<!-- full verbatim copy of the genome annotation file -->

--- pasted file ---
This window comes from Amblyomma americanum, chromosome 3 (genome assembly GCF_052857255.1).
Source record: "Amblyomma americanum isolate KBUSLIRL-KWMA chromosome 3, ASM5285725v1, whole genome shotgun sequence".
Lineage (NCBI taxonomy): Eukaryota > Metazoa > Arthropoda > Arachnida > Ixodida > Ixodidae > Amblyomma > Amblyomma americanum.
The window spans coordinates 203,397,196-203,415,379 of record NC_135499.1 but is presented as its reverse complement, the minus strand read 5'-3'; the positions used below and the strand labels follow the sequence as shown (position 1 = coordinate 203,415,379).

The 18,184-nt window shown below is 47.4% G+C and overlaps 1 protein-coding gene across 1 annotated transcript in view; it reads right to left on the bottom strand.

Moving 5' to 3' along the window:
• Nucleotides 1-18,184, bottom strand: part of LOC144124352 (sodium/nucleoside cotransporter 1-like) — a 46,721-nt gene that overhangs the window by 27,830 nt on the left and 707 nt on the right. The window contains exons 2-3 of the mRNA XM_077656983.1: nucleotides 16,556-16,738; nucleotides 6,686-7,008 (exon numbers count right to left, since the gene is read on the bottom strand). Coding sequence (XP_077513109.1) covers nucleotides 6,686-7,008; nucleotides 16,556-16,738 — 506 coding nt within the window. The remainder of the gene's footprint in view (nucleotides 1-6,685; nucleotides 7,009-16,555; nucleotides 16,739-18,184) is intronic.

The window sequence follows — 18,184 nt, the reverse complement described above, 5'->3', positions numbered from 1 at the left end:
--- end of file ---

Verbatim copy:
This window comes from Amblyomma americanum, chromosome 3 (genome assembly GCF_052857255.1).
Source record: "Amblyomma americanum isolate KBUSLIRL-KWMA chromosome 3, ASM5285725v1, whole genome shotgun sequence".
Lineage (NCBI taxonomy): Eukaryota > Metazoa > Arthropoda > Arachnida > Ixodida > Ixodidae > Amblyomma > Amblyomma americanum.
The window spans coordinates 203,397,196-203,415,379 of record NC_135499.1 but is presented as its reverse complement, the minus strand read 5'-3'; the positions used below and the strand labels follow the sequence as shown (position 1 = coordinate 203,415,379).

The 18,184-nt window shown below is 47.4% G+C and overlaps 1 protein-coding gene across 1 annotated transcript in view; it reads right to left on the bottom strand.

Moving 5' to 3' along the window:
• Nucleotides 1-18,184, bottom strand: part of LOC144124352 (sodium/nucleoside cotransporter 1-like) — a 46,721-nt gene that overhangs the window by 27,830 nt on the left and 707 nt on the right. The window contains exons 2-3 of the mRNA XM_077656983.1: nucleotides 16,556-16,738; nucleotides 6,686-7,008 (exon numbers count right to left, since the gene is read on the bottom strand). Coding sequence (XP_077513109.1) covers nucleotides 6,686-7,008; nucleotides 16,556-16,738 — 506 coding nt within the window. The remainder of the gene's footprint in view (nucleotides 1-6,685; nucleotides 7,009-16,555; nucleotides 16,739-18,184) is intronic.

The window sequence follows — 18,184 nt, the reverse complement described above, 5'->3', positions numbered from 1 at the left end: